A kindergarten-level introduction to Diwali, covering the holiday’s history, popular traditions, and such defining symbols as clay lamps and rangoli designs.
Part of the Seedlings series
Hello, Chinese New Year and Hanukkah. Hello, Christmas and Kwanzaa. Hello, … fun! The popular Seedlings series now offers introductions to well-known holidays. Written in a friendly voice, filled with dynamic photos, and featuring text crafted for the youngest of readers, these newest books touch upon the history and traditions of holiday celebrations. Each book closes with a labeled-image guide for further review. As introductions to informational text, these titles will plant the seeds of knowledge!
Young children are introduced to popular holidays celebrated in the United States and around the world in this beautiful series. Each book examines the history of a holiday as well as its traditions, symbols, and place on the calendar. Children learn about the origins of Halloween, the story behind the clay lanterns lit during Diwali, and reason gifts are given on Christmas. Each page features stunning photos of celebrations that will capture readers’ attention and make them want to learn more. The text is simple and friendly, working in tandem with the images. At the end of each book is a pictorial guide of the holiday’s symbols such as Day of the Dead’s sugar skulls and skeletons. This is followed by a glossary, resources, and an index. –VERDICT This series perfectly captures the magic of each holiday and demonstrates how they are each unique and special. -VERDICT Recommended for school and public libraries.
–School Library Journal , 04/01/2021
The Seedling Holidays series offers a kindergarten-level introduction to many of the world’s most popular cultural celebrations. In each volume, eight double-page spreads set two or three simple sentences atop beautiful full-bleed photography. Chinese New Year focuses on the Spring Festival as celebrated in China, specifically. Day of the Dead showcases the breathtaking pageantry of the Mexican holiday. Kwanzaa features a number of the celebration’s traditional objects and beliefs. Ramadan places a religious focus on the Muslim festivities. Because of the age of the intended audience, each holiday is boiled down to short lists of facts and traditions partaken in on certain dates by certain groups of people. The necessarily brief text means that the illustrations bear a larger educational burden, and while they are striking—as is the series’ overall design—they offer a narrow, decidedly non-diverse view of each holiday, how it’s celebrated, and who celebrates it, with participants depicted almost exclusively in traditional garb or among antiquated architecture, with each holiday including representation of only one race. Thus these make appealing options for establishing a baseline awareness, but further context may be required for a slightly more nuanced understanding that prevents stereotyping. Back matter includes a short picture dictionary, a glossary of bolded terms, and further-reading resources.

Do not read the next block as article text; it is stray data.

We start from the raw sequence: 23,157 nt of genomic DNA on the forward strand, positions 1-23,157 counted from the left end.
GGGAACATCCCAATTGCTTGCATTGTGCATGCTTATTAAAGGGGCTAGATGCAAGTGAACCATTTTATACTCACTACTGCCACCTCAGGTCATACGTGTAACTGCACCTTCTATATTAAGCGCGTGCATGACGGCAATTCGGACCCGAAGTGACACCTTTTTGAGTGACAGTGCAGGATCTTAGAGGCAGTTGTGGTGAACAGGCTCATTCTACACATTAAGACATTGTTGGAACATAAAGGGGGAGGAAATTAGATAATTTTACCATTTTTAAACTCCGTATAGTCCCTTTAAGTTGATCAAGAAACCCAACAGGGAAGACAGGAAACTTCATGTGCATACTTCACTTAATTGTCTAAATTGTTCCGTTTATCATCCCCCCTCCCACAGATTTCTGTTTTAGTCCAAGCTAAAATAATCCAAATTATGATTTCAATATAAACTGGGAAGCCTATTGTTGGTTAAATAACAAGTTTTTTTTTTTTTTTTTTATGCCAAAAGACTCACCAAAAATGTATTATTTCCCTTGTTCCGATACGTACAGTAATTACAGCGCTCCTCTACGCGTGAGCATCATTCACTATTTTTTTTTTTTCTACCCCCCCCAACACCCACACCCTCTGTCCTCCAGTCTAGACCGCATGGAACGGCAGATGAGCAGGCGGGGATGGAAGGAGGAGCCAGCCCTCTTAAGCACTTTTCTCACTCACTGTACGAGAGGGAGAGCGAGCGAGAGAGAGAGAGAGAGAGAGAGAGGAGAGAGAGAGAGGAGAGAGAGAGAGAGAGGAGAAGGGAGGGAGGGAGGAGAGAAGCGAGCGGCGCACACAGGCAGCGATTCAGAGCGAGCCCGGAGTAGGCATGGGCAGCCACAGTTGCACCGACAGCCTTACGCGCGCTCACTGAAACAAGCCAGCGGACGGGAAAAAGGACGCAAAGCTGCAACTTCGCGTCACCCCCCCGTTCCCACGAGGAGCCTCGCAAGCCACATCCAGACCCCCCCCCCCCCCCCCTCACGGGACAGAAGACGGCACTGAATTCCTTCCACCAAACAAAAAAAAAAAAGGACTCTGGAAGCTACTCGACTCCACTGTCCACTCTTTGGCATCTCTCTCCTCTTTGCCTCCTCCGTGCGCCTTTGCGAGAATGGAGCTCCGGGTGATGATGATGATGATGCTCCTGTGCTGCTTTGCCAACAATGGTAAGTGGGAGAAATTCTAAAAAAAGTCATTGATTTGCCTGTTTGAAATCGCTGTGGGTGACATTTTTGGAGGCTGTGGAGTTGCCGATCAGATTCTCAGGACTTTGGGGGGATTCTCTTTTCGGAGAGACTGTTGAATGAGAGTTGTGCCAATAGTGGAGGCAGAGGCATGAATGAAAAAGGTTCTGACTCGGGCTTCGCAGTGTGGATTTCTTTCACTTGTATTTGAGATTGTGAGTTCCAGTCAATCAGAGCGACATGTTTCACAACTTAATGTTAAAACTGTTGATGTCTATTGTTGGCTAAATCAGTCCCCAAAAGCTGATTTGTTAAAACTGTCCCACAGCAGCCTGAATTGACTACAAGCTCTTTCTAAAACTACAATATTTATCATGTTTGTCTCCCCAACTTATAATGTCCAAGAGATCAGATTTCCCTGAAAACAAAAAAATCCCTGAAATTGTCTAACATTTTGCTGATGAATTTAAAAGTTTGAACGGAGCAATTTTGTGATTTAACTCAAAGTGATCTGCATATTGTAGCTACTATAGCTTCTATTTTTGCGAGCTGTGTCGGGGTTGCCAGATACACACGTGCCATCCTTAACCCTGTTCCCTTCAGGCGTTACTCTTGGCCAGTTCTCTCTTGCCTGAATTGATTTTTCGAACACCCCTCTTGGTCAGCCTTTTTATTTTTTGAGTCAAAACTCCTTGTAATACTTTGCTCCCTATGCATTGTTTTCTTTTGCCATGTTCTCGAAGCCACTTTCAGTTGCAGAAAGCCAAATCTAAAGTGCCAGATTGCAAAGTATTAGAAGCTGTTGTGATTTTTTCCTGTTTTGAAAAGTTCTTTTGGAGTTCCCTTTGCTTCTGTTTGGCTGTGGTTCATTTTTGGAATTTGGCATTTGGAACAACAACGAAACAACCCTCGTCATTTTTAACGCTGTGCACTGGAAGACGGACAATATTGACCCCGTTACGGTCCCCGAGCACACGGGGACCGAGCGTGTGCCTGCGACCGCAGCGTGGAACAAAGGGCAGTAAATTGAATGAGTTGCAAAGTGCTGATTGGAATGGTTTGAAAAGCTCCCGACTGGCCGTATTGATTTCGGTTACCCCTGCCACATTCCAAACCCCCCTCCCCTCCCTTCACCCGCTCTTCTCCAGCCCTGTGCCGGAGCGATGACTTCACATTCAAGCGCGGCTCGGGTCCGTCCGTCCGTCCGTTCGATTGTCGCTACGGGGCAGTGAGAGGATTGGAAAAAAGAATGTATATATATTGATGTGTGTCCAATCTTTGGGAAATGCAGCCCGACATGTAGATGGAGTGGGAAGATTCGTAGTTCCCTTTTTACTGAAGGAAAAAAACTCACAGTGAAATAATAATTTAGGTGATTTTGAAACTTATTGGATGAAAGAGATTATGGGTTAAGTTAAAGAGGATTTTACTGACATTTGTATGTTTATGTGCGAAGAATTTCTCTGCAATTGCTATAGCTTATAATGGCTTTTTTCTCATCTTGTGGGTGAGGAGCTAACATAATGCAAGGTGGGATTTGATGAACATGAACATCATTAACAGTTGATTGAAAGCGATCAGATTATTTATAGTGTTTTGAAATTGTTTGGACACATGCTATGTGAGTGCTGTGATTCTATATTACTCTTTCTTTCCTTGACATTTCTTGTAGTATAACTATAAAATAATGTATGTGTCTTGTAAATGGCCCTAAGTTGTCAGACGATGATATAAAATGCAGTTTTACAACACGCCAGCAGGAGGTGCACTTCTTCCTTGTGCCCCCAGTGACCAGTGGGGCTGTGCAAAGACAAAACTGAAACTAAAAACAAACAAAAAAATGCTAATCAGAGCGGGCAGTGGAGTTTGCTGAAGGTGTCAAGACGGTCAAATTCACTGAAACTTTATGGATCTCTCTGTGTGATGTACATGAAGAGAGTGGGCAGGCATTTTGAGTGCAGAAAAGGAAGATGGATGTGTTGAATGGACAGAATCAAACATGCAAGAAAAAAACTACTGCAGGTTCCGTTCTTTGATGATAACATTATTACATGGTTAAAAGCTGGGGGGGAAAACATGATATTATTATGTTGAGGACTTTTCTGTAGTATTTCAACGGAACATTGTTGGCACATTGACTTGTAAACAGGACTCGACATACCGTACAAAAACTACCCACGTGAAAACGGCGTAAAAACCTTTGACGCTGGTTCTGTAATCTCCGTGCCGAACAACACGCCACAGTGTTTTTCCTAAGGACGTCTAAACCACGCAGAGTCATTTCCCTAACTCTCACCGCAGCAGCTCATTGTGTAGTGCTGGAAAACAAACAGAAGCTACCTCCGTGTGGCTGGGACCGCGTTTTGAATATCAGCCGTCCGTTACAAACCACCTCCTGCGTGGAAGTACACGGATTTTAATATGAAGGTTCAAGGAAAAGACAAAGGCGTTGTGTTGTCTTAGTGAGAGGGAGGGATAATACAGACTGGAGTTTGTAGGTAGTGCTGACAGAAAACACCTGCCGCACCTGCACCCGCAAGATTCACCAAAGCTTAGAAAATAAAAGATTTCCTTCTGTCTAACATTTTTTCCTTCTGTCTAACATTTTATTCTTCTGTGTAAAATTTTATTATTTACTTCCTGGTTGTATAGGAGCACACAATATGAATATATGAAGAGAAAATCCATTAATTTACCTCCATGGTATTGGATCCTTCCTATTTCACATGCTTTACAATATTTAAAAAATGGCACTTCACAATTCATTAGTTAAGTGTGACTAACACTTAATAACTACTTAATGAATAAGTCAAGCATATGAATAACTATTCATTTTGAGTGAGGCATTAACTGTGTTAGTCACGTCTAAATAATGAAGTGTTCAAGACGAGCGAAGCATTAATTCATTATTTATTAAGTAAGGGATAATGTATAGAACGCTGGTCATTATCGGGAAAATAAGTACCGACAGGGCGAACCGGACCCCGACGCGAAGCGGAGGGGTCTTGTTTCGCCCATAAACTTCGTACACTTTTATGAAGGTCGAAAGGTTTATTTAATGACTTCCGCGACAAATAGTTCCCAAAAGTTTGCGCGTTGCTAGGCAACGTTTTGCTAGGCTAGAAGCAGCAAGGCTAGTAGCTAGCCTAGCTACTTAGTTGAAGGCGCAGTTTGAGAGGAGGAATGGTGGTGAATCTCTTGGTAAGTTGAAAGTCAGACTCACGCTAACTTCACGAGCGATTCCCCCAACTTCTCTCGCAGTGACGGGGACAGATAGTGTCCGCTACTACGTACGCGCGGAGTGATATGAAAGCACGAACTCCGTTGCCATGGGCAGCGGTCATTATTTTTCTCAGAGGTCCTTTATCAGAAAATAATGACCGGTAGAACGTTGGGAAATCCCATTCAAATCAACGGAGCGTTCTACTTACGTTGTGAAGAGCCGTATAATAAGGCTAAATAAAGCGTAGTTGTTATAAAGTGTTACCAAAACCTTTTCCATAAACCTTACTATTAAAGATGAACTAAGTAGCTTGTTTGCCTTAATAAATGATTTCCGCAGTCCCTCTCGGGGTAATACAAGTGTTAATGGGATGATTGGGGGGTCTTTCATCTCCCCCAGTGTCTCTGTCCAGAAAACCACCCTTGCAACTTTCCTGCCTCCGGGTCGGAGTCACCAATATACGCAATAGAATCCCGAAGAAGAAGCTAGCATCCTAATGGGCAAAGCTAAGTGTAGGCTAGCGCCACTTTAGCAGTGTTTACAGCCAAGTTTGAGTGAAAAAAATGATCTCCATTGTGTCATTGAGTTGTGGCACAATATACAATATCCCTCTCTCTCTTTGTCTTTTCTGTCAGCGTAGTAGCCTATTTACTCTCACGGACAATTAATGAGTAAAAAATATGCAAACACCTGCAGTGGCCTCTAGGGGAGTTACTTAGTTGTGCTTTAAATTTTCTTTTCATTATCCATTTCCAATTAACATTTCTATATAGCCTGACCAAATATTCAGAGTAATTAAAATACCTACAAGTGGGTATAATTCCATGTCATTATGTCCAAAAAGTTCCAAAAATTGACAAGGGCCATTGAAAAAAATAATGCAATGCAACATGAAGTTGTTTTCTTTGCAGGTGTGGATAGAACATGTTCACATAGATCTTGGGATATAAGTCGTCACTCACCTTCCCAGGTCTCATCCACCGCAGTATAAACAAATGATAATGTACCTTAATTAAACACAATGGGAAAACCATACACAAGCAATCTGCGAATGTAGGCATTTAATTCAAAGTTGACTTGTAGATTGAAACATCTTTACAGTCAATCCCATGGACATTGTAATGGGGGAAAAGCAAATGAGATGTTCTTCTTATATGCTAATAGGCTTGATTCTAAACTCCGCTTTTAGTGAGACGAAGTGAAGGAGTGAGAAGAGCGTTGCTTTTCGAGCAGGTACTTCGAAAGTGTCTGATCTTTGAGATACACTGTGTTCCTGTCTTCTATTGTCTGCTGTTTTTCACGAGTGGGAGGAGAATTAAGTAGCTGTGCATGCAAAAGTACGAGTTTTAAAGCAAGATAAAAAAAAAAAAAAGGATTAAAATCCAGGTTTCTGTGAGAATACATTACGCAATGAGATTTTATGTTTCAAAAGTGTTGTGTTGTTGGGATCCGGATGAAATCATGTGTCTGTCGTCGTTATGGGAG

–Ronny Khuri, Booklist, 05/01/2021